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At the worst of his drinking, Matt ended up in a Sydney hospital four times in just two months.
“The staff were sick of me,” he recalls. “I remember spending Christmas in emergency and new year in the psych ward.”
Drinking at 14, he spent the next 16 years in a cycle of alcohol abuse and despair.
“I was underweight, malnourished and in a state of psychosis,” Matt says. “I pretty much got to the point that I was not afraid of death, but I did not want the existence I had anymore.”
That realisation – and the support of a hospital social worker – led him down the path of sobriety.
It’s been almost two years since Matt took his last drink. Initially he went to William Booth House – and he’s spent the last nine months in the Haymarket Foundation’s Bourke Street residential rehabilitation program.
In addition to continuing his recovery, he has learnt new living skills, is studying and working as a cleaner.
“While I was in active alcoholism, I stopped taking care of myself – I wasn’t cleaning, cooking, or budgeting. The staff have been encouraging me to study and work. I have received assistance without it being a crutch.”
As an Aboriginal man, it was important for Matt to have case managers from the same background.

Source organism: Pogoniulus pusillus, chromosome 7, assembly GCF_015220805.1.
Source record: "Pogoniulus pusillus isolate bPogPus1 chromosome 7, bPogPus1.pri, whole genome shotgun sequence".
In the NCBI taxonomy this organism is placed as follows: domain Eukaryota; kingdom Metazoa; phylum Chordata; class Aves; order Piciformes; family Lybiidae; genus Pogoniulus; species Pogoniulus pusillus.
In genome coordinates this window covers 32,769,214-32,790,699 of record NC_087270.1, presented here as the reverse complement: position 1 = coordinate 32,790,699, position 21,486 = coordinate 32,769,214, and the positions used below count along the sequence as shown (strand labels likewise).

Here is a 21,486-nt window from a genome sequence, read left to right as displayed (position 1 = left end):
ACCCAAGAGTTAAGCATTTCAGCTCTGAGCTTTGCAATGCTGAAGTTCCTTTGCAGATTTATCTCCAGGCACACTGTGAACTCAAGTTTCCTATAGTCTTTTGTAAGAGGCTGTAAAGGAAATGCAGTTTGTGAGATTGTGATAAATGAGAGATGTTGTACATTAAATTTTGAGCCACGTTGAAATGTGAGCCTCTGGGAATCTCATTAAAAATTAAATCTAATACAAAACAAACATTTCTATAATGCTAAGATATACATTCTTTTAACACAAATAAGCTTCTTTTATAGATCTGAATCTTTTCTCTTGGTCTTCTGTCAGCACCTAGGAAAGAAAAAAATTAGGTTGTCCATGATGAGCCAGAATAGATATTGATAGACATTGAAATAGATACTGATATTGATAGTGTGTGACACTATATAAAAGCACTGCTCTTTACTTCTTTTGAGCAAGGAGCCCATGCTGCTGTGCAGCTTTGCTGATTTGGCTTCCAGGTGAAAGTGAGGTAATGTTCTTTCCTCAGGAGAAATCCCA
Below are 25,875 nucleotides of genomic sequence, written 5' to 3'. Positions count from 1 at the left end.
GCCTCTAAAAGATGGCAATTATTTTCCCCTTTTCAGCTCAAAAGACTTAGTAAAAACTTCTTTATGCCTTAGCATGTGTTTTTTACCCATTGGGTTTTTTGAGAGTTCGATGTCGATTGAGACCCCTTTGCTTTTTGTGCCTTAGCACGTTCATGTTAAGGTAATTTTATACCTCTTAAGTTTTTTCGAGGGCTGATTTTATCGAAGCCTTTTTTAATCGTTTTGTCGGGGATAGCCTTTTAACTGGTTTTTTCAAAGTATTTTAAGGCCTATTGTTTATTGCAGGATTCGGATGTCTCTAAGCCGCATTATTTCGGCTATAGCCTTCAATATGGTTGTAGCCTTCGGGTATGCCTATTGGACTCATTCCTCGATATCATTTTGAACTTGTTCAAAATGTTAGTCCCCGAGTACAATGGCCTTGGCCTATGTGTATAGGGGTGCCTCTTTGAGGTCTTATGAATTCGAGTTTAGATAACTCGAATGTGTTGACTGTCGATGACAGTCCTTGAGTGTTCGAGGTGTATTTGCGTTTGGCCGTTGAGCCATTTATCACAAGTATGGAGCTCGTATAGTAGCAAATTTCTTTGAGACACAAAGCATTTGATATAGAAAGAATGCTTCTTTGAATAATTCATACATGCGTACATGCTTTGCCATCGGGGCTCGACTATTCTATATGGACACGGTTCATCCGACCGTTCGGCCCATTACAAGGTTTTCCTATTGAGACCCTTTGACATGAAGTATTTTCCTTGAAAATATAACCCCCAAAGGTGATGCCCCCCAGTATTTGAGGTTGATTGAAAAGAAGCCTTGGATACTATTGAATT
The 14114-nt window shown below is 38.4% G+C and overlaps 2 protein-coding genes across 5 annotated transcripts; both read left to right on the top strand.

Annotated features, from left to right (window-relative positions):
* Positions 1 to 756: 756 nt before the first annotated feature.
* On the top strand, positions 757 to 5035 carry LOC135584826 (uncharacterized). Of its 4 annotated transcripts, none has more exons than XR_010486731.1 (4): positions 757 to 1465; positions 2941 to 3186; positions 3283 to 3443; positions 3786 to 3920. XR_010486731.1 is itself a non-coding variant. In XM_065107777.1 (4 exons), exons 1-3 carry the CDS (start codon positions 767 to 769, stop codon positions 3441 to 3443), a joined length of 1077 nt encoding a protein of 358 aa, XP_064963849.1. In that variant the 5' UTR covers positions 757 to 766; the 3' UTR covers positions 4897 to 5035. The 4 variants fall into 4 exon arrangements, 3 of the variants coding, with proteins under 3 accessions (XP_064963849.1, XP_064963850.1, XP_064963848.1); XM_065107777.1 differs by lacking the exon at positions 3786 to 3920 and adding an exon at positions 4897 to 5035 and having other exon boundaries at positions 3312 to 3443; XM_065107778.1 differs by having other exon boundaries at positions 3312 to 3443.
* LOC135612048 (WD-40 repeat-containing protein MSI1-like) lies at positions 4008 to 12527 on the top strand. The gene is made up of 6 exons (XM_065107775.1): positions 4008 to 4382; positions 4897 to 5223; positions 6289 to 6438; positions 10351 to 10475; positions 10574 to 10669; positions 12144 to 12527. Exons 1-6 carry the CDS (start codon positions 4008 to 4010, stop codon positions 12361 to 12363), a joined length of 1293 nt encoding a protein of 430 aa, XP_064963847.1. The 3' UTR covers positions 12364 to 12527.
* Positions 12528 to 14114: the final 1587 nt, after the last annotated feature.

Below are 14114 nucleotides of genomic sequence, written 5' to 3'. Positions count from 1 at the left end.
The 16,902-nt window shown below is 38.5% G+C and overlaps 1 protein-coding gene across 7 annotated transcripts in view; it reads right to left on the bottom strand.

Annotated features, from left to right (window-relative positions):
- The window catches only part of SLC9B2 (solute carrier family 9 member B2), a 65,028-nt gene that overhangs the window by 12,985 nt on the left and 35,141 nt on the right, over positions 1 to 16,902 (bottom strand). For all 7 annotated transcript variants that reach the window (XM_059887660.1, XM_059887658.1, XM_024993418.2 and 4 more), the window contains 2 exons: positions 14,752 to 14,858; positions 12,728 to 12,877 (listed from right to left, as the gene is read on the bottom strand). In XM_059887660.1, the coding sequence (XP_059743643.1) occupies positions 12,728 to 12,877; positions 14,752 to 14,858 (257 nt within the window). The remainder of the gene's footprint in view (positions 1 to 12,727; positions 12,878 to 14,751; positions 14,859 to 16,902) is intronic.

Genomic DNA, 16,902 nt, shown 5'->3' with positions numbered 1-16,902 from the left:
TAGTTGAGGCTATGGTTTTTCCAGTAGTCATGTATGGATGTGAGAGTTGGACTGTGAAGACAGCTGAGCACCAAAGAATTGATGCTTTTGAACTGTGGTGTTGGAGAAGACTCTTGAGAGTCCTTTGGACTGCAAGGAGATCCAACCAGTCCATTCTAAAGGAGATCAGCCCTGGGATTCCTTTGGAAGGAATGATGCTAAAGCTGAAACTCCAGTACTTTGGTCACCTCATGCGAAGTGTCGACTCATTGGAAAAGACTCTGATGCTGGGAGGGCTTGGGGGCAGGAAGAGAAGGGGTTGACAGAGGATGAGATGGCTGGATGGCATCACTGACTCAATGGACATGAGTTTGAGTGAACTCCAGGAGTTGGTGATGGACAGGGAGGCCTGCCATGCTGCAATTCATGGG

“There are differences in cultures,” he says. “I can speak to case managers Levii and Wil about my family and childhood – and they get it. All tribes have gone through the same sort of trauma.”
Matt has maintained connections with his family in Sydney’s Maroubra, Coogee and Hillsdale.
“There’s a mix of pride and confusion about me being part of the program. They are shocked to see the way I live – and proud of the changes I’ve made. They had years seeing me slowly drink myself to death.”
Matt is learning to navigate his severe depression and psychosis without substance abuse.
“I have clarity,” he says. “My thoughts and feelings aren’t dictated by alcohol. I’m more logical and rational than I was before, I’m more capable of empathizing. Before I did not care about anyone else, or myself – and now I do. I feel more human, I guess.”
While he’s currently studying a retail certificate, he hopes to do further study and delve into work about alcohol and other drugs and mental health.
“The primary thing is my recovery and sobriety relies heavily on helping those around me,” he says. “Every time I help someone, I help myself.”
Read this and other stories in the latest annual report
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Photo credit: Joel Pratley – caption: Case workers Levii Griffiths (at left) and Wil Briggs speak with a client.